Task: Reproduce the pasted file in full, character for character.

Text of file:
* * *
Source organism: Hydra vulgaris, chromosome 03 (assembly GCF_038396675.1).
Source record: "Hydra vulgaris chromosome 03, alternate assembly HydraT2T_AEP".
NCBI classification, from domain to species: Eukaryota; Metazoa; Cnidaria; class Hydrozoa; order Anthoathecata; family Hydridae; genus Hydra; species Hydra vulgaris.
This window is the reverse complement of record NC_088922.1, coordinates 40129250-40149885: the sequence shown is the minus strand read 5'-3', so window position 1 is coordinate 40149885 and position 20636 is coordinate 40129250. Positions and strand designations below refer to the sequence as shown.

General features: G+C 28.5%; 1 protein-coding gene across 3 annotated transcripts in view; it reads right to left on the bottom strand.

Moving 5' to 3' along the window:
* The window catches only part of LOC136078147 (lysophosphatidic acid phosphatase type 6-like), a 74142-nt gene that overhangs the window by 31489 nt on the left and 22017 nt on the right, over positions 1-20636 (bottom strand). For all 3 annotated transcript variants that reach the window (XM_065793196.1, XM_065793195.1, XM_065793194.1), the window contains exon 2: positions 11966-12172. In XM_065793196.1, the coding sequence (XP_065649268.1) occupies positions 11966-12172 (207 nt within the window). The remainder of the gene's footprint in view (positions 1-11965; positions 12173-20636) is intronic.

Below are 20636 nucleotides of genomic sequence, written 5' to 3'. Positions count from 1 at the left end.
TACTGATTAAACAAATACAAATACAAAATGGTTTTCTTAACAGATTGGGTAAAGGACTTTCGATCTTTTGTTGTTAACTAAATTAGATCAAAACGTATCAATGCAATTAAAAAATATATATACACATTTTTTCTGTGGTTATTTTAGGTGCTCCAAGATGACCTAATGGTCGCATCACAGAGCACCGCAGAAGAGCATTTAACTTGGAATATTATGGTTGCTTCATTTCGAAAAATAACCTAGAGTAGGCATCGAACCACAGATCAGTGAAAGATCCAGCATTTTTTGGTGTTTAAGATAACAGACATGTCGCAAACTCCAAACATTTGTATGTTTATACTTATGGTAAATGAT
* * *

Source organism: Hydra vulgaris, chromosome 03 (assembly GCF_038396675.1).
Source record: "Hydra vulgaris chromosome 03, alternate assembly HydraT2T_AEP".
NCBI classification, from domain to species: Eukaryota; Metazoa; Cnidaria; class Hydrozoa; order Anthoathecata; family Hydridae; genus Hydra; species Hydra vulgaris.
This window is the reverse complement of record NC_088922.1, coordinates 40129250-40149885: the sequence shown is the minus strand read 5'-3', so window position 1 is coordinate 40149885 and position 20636 is coordinate 40129250. Positions and strand designations below refer to the sequence as shown.

General features: G+C 28.5%; 1 protein-coding gene across 3 annotated transcripts in view; it reads right to left on the bottom strand.

Moving 5' to 3' along the window:
* The window catches only part of LOC136078147 (lysophosphatidic acid phosphatase type 6-like), a 74142-nt gene that overhangs the window by 31489 nt on the left and 22017 nt on the right, over positions 1-20636 (bottom strand). For all 3 annotated transcript variants that reach the window (XM_065793196.1, XM_065793195.1, XM_065793194.1), the window contains exon 2: positions 11966-12172. In XM_065793196.1, the coding sequence (XP_065649268.1) occupies positions 11966-12172 (207 nt within the window). The remainder of the gene's footprint in view (positions 1-11965; positions 12173-20636) is intronic.

Below are 20636 nucleotides of genomic sequence, written 5' to 3'. Positions count from 1 at the left end.
TACTGATTAAACAAATACAAATACAAAATGGTTTTCTTAACAGATTGGGTAAAGGACTTTCGATCTTTTGTTGTTAACTAAATTAGATCAAAACGTATCAATGCAATTAAAAAATATATATACACATTTTTTCTGTGGTTATTTTAGGTGCTCCAAGATGACCTAATGGTCGCATCACAGAGCACCGCAGAAGAGCATTTAACTTGGAATATTATGGTTGCTTCATTTCGAAAAATAACCTAGAGTAGGCATCGAACCACAGATCAGTGAAAGATCCAGCATTTTTTGGTGTTTAAGATAACAGACATGTCGCAAACTCCAAACATTTGTATGTTTATACTTATGGTAAATGAT